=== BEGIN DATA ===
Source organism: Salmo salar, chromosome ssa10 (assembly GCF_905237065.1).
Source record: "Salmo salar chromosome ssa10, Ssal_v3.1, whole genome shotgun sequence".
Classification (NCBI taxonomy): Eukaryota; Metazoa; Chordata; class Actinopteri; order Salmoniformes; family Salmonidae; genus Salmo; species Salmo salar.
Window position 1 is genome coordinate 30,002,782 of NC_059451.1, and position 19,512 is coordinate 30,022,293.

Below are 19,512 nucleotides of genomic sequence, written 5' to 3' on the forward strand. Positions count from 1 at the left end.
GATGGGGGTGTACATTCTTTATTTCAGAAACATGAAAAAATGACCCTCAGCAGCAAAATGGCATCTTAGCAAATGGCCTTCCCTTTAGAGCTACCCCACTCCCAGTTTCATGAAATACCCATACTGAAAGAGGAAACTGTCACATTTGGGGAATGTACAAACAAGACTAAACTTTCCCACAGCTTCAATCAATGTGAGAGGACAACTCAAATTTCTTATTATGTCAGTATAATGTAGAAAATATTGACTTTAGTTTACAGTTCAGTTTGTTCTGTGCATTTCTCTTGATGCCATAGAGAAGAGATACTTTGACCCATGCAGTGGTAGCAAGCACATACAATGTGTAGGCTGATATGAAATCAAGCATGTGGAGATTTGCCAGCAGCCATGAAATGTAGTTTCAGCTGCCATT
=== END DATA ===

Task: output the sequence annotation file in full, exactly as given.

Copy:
Source organism: Salmo salar, chromosome ssa10 (assembly GCF_905237065.1).
Source record: "Salmo salar chromosome ssa10, Ssal_v3.1, whole genome shotgun sequence".
Classification (NCBI taxonomy): Eukaryota; Metazoa; Chordata; class Actinopteri; order Salmoniformes; family Salmonidae; genus Salmo; species Salmo salar.
Window position 1 is genome coordinate 30,002,782 of NC_059451.1, and position 19,512 is coordinate 30,022,293.

Below are 19,512 nucleotides of genomic sequence, written 5' to 3' on the forward strand. Positions count from 1 at the left end.
GATGGGGGTGTACATTCTTTATTTCAGAAACATGAAAAAATGACCCTCAGCAGCAAAATGGCATCTTAGCAAATGGCCTTCCCTTTAGAGCTACCCCACTCCCAGTTTCATGAAATACCCATACTGAAAGAGGAAACTGTCACATTTGGGGAATGTACAAACAAGACTAAACTTTCCCACAGCTTCAATCAATGTGAGAGGACAACTCAAATTTCTTATTATGTCAGTATAATGTAGAAAATATTGACTTTAGTTTACAGTTCAGTTTGTTCTGTGCATTTCTCTTGATGCCATAGAGAAGAGATACTTTGACCCATGCAGTGGTAGCAAGCACATACAATGTGTAGGCTGATATGAAATCAAGCATGTGGAGATTTGCCAGCAGCCATGAAATGTAGTTTCAGCTGCCATT